You have almost certainly heard the terms genetically modified organism (GMO), or gene editing at some point. Maybe you heard it on the news or on social media, or maybe you read it on your food label. Possibly you have heard strong opinions either for or against GMOs from those same sources, or even from your friends and family. But what exactly is gene editing? The definition is straightforward but does not completely answer the question: gene editing is the process of taking any organism (plant, animal, bacteria, fungus, etc.) and changing its genome.

Now you may be wondering what a genome is and how it can be changed. To put it in an analogy, a genome can be compared to a (very large) cookbook. This book would contain thousands of recipes that tell the chef how to make a variety of foods, like how a genome contains thousands of genes that tell the cell how to make a variety of proteins. Now imagine the cookbook (aka genome) for a plant like corn. The genome will tell the plant cells what proteins to make, and those proteins will determine many of the traits that the plant displays: the height of the plant, the number of kernels, how well it can withstand a drought, and much more.

As a plant scientist, I have been personally involved in studying the genes and proteins that determine plant characteristics. I am interested in how well plants can resist diseases, as disease has a major impact on the amount of food farmers are able to produce. The advent of large-scale industrial farming has led to the development of many commercial pesticides that help control plant disease, but often come at a high cost to human health and the environment. I and other researchers want to find more responsible and sustainable methods that can be integrated with non-pesticide management strategies in order to improve food security. As such, research is being conducted into how we can modify the genomes of plants to improve disease resistance and a host of other plant characteristics. But how would one go about modifying a plant genome?

One of the most basic and profound concepts in biology is that the underlying mechanism of genes and proteins is conserved across all known organisms. Going back to our recipe book analogy, this means that the language that the recipes are written in and the ingredients used for the dishes are the same between all cookbooks. Researchers can take an interesting gene from bacteria and put it into corn almost as easily as you could cut out a cornbread recipe from a Missouri cookbook and paste it in a New York cookbook. In fact, since 1995 there has been a commercially available cultivar of corn that contains a gene from a common soil bacterium. This gene tells the plant cells to produce a protein known as Bt that is toxic to insects, limiting crop damage from a moth called the European corn borer1. This process is officially known as genetic modification, which is defined as the insertion of gene from a related (cisgenic) or unrelated (transgenic) organism into. However, in many cases improving a plant can be accomplished by simply deleting one of the many genes in its genome, almost as if you were cutting out a distasteful recipe from your cookbook. This method is even faster and more precise than inserting a gene and is officially known as gene editing. The resulting organism is not a GMO, as no foreign genes remain following processing; the final product could have been generated by years of traditional breeding. A recent example is the “Tomelo” tomato, which was developed by the Sainsbury lab in England and is resistant to powdery mildew (a major disease of tomatoes)2. Unfortunately, the strict regulatory landscape for GMOs in Europe has prevented the Tomelo from being commercialized.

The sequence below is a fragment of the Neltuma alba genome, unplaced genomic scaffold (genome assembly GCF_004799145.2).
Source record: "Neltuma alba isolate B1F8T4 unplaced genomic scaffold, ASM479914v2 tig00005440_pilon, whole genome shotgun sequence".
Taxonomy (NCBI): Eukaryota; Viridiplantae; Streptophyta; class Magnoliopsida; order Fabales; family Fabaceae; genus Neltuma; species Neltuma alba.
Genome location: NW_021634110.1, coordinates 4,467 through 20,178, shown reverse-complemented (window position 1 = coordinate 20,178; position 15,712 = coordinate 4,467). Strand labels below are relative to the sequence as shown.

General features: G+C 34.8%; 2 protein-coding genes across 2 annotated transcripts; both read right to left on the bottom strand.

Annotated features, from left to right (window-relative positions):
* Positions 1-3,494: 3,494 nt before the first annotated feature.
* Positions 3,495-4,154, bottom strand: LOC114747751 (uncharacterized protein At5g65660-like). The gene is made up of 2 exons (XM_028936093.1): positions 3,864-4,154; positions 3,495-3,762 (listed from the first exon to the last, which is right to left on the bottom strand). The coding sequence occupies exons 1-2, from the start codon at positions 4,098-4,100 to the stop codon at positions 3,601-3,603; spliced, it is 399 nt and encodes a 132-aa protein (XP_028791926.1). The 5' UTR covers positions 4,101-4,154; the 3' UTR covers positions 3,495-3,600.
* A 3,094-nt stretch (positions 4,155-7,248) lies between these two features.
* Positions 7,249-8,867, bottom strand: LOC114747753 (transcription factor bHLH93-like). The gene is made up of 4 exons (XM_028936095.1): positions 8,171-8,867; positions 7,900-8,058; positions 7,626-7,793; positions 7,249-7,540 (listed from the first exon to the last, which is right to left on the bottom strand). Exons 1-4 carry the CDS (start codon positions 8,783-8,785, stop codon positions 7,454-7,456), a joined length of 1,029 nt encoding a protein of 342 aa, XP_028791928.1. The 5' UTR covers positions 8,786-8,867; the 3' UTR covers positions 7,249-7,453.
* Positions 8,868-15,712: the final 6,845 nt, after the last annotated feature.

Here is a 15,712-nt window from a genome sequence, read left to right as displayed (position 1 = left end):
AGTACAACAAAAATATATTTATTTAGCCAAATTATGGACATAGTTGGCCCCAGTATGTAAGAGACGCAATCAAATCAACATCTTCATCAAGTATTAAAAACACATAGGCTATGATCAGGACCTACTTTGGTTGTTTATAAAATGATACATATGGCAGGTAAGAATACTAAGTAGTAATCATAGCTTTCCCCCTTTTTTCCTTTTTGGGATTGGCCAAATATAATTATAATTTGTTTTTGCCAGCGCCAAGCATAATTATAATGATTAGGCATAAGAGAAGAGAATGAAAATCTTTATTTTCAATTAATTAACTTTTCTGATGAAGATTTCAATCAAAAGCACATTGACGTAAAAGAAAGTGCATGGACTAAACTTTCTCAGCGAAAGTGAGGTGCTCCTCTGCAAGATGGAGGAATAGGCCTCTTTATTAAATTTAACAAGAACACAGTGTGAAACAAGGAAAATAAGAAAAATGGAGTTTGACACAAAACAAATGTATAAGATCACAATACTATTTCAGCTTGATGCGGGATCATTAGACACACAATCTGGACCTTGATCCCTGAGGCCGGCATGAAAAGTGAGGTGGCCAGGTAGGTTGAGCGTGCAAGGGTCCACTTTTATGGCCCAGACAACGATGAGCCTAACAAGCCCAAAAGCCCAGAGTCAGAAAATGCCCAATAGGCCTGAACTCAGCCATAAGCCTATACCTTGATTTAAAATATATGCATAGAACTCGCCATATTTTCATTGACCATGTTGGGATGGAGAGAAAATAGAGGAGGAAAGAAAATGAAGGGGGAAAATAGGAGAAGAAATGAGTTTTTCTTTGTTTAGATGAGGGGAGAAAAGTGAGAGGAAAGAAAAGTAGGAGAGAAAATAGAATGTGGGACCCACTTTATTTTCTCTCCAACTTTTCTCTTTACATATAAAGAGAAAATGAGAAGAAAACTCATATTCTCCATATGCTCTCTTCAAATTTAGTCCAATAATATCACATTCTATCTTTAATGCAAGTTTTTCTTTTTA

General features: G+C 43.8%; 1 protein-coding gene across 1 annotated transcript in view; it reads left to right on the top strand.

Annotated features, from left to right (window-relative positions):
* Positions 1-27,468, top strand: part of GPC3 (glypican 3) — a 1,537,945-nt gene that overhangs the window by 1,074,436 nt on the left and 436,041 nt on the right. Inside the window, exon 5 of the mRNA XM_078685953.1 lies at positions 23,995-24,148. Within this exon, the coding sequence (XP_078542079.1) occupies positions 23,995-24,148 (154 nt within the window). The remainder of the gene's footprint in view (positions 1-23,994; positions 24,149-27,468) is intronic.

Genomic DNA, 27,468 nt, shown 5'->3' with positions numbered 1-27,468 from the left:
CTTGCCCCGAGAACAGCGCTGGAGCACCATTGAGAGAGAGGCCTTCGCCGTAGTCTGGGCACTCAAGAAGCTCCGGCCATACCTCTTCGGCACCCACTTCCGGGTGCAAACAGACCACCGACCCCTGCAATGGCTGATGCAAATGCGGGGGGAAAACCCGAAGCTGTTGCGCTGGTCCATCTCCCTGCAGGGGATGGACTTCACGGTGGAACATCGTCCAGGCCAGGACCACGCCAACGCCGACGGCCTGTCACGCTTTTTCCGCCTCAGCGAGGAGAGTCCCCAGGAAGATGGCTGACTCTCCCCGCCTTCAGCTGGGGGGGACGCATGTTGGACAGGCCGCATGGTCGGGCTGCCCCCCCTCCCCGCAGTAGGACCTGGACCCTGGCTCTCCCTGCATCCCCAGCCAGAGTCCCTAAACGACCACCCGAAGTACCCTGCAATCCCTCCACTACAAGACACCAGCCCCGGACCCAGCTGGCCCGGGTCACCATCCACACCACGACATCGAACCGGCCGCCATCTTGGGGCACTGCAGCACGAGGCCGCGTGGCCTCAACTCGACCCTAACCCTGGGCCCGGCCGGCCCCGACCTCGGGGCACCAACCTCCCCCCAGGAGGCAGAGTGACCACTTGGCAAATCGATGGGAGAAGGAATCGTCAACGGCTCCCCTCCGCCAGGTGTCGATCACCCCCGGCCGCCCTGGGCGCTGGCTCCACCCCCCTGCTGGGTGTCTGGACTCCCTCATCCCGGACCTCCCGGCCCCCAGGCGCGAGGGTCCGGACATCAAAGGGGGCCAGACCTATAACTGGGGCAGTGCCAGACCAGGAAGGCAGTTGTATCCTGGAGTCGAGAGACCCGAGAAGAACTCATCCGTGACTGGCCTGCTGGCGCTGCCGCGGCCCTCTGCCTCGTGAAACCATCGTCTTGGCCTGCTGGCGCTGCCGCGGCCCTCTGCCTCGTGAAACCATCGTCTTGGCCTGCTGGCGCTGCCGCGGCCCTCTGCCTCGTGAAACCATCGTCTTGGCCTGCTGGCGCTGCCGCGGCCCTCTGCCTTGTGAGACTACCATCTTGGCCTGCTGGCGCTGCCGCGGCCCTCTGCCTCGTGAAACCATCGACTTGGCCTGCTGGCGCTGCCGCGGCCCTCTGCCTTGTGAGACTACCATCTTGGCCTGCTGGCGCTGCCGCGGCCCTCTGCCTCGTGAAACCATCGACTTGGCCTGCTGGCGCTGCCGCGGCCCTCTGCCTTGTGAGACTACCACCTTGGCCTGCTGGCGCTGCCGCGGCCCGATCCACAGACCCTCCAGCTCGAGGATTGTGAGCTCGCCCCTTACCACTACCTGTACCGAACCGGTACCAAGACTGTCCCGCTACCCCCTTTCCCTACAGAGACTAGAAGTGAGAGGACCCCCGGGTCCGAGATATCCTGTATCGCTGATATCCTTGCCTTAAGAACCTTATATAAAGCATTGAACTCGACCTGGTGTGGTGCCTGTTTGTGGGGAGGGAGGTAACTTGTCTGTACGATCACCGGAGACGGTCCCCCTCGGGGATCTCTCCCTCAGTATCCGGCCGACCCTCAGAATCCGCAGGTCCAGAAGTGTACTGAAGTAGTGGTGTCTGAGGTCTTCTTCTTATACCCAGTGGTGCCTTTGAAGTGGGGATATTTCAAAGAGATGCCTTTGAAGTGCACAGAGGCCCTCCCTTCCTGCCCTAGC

Regulatory bodies have been struggling for years with GMOs and how to implement them. The European Union is notoriously strict, while the US is notoriously less strict. However, even within the US it can be difficult to find agreement between government agencies. The FDA only focuses on whether the trait affects the safety of a plant as a food or drug, whereas the USDA cares about the process behind the genetic modification or gene editing and whether the inserted gene comes from a pest or weed. Controversy within the general public can get heated, with unsubstantiated and sometimes outrageous claims too easily being thrown around on the internet.

Ultimately, no one can make the decision for you whether you are comfortable with the use of gene editing in the plants you eat and use, or in the use of gene editing in other areas like medicine. My goal is to help explain a complicated topic that you may be curious about or unfamiliar with. In my opinion, and in the opinion of every plant scientist I know, both GMOs and gene editing are safe for you and your family. We have friends and family too, and just like you we do not want them to be at risk of harm.


1.      Saxena, D., Flores, S., & Stotzky, G. (1999). Transgenic plants: Insecticidal toxin in root exudates from Bt corn. Nature, 402(6761), 480.

2.      Nekrasov, V., Wang, C., Win, J., Lanz, C., Weigel, D., and Kamoun, S. (2017). Rapid generation of a transgene-free powdery mildew resistant tomato by genome deletion. Sci. Rep. 7, 482. doi: 10.1038/s41598-017-00578-x.